As much as we try not to think about it, human trafficking and modern slavery are a reality. The idea that it’s happening right under our noses should worry us and lead to action but it’s so difficult to know what to do. The nightmare seems just out-of-reach until it happens to you or someone you love. This is why films like I Am All Girls is so important in simply creating awareness of these underground criminal activities. Sexual exploitation in these scenarios tends to get more coverage but the idea that slavery isn’t dead in our so-called civil society, should shock and horrify us however you frame it.
Taken dealt with a father’s undercover mission to rescue his daughter. As thrilling and bulletproof as this actioner was, the statistics suggest that the recovery rate is more like 1%. Instead of triggering a former elite ops one-man-army, I Am All Girls deals with a tough special crimes investigator who trails a string of murders related to a global child sex trafficking syndicate. After the fact, this mystery crime thriller picks the story up decades after six girls went missing. What appears to be the work of a serial killer leads the investigators further down the rabbit hole of crimes smothered by the Apartheid government.
I Am All Girls was entrusted to Donovan Marsh, who directed iNumber Number (Avenged) and Hunter Killer. Marsh has experience directing South African thrillers, graduating to the submarine actioner Hunter Killer starring Gerard Butler. His latest effort is promising and provocative, yet seems like a misstep. A timely issues thriller, I Am All Girls has edge and flair. The filmmaker cultivates great mood in this smoldering mystery, allowing the heaviness of human trafficking to permeate.
Marsh is also able to siphon solid performances from his shining local ensemble. Erica Wessels, Hlubi Mboya, Mothusi Magano, Deon Lotz and Brendon Daniels elevate I Am All Girls, bringing impassioned and seasoned performances to screen. Mboya gives Ntombizonke the same weight of emotion as the film’s mood, while Lotz captures a gleeful inner turmoil in a pinch hitter performance. Wessels and Magano turn up the slow-boiling intensity as the intrepid Jodie and her cautious Captain while Daniels adds street cred through a supporting role.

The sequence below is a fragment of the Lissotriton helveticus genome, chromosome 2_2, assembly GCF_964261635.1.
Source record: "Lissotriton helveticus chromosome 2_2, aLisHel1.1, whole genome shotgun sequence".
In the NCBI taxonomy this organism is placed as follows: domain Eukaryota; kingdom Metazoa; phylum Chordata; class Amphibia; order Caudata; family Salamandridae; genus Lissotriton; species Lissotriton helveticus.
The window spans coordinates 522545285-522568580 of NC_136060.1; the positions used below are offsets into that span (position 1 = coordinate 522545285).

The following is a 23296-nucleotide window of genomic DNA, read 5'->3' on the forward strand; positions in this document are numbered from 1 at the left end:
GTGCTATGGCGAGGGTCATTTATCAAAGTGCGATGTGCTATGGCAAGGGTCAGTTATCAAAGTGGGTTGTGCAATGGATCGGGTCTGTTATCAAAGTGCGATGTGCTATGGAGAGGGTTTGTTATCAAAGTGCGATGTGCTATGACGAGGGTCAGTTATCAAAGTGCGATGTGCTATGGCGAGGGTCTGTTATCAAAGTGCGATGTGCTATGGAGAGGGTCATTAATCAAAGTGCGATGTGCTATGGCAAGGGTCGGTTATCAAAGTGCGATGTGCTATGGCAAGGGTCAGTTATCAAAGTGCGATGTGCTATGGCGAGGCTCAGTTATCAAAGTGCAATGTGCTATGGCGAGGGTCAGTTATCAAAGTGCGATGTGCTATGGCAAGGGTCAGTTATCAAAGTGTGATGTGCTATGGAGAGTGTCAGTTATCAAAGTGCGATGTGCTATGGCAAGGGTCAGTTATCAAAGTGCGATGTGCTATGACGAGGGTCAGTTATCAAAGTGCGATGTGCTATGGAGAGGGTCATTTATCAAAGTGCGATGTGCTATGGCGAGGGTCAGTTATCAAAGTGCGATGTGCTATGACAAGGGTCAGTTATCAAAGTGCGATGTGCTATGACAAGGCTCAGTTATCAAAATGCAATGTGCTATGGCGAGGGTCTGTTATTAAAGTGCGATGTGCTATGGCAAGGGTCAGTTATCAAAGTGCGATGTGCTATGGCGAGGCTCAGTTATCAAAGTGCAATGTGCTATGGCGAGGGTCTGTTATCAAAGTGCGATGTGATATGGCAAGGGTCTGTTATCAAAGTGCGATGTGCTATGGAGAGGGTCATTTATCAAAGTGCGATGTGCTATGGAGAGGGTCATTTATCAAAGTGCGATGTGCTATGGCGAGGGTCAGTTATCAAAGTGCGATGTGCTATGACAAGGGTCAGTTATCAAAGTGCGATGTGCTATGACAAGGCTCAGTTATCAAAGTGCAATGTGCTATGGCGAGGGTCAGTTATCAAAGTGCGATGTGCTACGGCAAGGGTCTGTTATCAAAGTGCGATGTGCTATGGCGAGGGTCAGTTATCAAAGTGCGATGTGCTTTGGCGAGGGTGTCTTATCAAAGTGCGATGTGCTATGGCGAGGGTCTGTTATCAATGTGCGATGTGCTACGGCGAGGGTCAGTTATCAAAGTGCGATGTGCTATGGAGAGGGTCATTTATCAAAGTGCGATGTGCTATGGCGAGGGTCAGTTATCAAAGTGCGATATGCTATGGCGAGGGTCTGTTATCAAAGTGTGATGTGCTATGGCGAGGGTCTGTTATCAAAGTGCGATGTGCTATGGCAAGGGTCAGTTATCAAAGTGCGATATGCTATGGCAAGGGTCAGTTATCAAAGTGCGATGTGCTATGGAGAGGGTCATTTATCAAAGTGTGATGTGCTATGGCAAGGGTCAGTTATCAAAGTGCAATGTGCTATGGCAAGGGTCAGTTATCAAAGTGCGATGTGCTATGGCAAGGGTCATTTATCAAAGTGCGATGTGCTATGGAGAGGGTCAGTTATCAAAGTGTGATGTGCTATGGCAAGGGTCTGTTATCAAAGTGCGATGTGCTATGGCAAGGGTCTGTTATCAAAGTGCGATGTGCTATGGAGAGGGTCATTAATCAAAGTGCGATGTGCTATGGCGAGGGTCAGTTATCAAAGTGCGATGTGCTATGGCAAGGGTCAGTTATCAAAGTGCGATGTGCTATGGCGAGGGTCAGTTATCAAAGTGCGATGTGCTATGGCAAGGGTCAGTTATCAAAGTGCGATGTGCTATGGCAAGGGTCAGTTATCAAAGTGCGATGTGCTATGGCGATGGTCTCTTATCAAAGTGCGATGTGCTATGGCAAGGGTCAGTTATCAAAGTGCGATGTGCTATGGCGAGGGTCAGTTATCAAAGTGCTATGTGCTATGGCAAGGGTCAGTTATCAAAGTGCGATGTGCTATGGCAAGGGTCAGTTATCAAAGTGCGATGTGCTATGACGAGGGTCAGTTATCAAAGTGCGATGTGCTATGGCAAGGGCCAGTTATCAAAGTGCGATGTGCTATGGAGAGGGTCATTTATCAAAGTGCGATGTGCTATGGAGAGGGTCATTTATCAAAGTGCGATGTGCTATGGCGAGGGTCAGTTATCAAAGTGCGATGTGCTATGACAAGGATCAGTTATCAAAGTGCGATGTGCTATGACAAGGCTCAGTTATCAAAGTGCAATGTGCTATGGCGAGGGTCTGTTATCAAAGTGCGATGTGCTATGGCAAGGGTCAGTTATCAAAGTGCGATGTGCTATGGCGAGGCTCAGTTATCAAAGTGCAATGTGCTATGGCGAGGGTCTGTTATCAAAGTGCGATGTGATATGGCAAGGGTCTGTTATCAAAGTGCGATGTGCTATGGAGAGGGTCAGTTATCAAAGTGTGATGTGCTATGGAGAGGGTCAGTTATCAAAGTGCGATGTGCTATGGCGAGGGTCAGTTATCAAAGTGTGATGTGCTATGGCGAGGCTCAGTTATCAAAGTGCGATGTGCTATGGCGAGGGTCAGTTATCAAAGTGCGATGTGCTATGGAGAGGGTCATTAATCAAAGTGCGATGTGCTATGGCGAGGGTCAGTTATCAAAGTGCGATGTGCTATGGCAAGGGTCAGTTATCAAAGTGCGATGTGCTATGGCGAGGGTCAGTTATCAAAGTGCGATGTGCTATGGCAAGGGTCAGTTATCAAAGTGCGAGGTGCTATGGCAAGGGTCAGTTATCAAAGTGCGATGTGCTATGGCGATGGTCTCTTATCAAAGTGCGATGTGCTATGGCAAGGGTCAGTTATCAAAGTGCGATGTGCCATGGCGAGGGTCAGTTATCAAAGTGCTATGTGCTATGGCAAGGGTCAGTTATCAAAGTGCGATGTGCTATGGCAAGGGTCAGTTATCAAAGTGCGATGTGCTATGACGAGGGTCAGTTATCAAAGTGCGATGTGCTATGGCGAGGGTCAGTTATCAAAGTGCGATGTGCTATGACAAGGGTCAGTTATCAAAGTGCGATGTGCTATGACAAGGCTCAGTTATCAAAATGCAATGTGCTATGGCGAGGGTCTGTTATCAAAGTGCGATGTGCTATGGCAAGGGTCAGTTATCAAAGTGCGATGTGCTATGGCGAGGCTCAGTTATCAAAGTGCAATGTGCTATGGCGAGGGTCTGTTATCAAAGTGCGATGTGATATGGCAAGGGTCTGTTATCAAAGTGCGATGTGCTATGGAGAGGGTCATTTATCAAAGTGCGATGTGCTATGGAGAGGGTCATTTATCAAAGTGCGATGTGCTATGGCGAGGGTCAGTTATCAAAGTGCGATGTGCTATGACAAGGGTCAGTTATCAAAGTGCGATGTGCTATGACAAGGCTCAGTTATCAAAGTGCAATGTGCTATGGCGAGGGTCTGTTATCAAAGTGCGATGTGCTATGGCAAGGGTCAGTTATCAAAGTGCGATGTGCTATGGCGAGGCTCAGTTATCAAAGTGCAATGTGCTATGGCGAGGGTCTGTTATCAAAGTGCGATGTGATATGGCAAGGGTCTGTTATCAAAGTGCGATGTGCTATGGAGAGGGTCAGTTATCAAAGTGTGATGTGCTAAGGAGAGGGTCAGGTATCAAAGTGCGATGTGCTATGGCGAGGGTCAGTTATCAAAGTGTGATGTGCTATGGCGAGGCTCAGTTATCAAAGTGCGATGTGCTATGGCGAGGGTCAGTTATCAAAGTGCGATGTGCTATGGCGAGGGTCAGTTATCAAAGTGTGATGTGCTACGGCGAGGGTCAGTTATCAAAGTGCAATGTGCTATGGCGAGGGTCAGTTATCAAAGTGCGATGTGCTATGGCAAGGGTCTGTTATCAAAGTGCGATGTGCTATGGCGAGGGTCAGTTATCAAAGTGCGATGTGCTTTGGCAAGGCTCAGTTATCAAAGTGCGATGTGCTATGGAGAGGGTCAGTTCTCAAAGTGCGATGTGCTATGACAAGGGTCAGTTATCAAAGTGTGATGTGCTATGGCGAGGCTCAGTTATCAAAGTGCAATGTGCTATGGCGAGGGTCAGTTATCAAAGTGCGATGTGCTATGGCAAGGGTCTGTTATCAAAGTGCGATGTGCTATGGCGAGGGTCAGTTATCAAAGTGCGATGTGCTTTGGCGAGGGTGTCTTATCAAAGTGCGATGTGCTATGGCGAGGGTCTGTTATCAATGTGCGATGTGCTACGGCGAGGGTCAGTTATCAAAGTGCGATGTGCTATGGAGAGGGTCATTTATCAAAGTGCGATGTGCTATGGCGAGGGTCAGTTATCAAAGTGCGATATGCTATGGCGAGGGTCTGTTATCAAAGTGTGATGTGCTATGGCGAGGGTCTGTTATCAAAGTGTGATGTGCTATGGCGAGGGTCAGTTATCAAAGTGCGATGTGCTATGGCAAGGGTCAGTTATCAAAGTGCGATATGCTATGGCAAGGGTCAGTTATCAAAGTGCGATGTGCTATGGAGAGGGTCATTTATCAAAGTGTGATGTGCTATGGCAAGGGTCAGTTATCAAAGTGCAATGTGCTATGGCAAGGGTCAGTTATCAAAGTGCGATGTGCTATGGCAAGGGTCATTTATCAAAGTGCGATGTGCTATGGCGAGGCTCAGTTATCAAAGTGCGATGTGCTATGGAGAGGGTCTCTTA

“I said, that will be all…”
Moving at a good pace and leveraging some prime locations from shipping container yards to outlying farmhouses, I Am All Girls is a handsomely mounted local thriller. The smooth cinematography ties in with the dark mood, elevating production value by filling the frame to capture its gritty production design elements and backdrops wherever possible. In terms of the gliding visuals and driving soundtrack, the mystery crime thriller is solid, able to compete with international productions.
As promising and competent as it is, it’s ultimately undermined by a thin script. The visual decadence can only carry you so far before the characters and story have to sustain an audience. Relying on a sparse script, the filmmaker’s able to focus on the look and feel of I Am All Girls, but the sacrifice is a real connection to the characters. Unable to mine characterisation through nuance or dialogue, this lack of character development and focus keeps us hanging onto the genre’s clichés and the tenacious performances.
I Am All Girls has a strong concept but the split perspective approach is too ambitious. Trying to essentially house two leads diminishes both of their characters and stories in the process. The limited dialogue gives you whiffs of character but isn’t enough to make you identify with or care for them. Keeping things more geared towards style would have worked better if there had been more suspense. For a dark thriller about serial killers and human trafficking syndicates, there just isn’t enough of this calibration, diluted by a lack of connection.
It’s this distance that compounds over time, aggravated by some strange stylistic choices to denote the victims that further withdraws the viewer from watching in the moment. I Am All Girls has impact value, deals with important issues, grapples with a promising concept, features a game ensemble and looks the part. Unfortunately, its half-baked script seems rushed and falls flat, doing much with little, progressively loosening its grip as arrested development sets in. On paper, I Am All Girls deserved to be so much better. It’s just a pity that the paper that matters didn’t provide the right angle, enough charactersiation or the story framework to truly support the overarching vision.
The bottom line: Hollow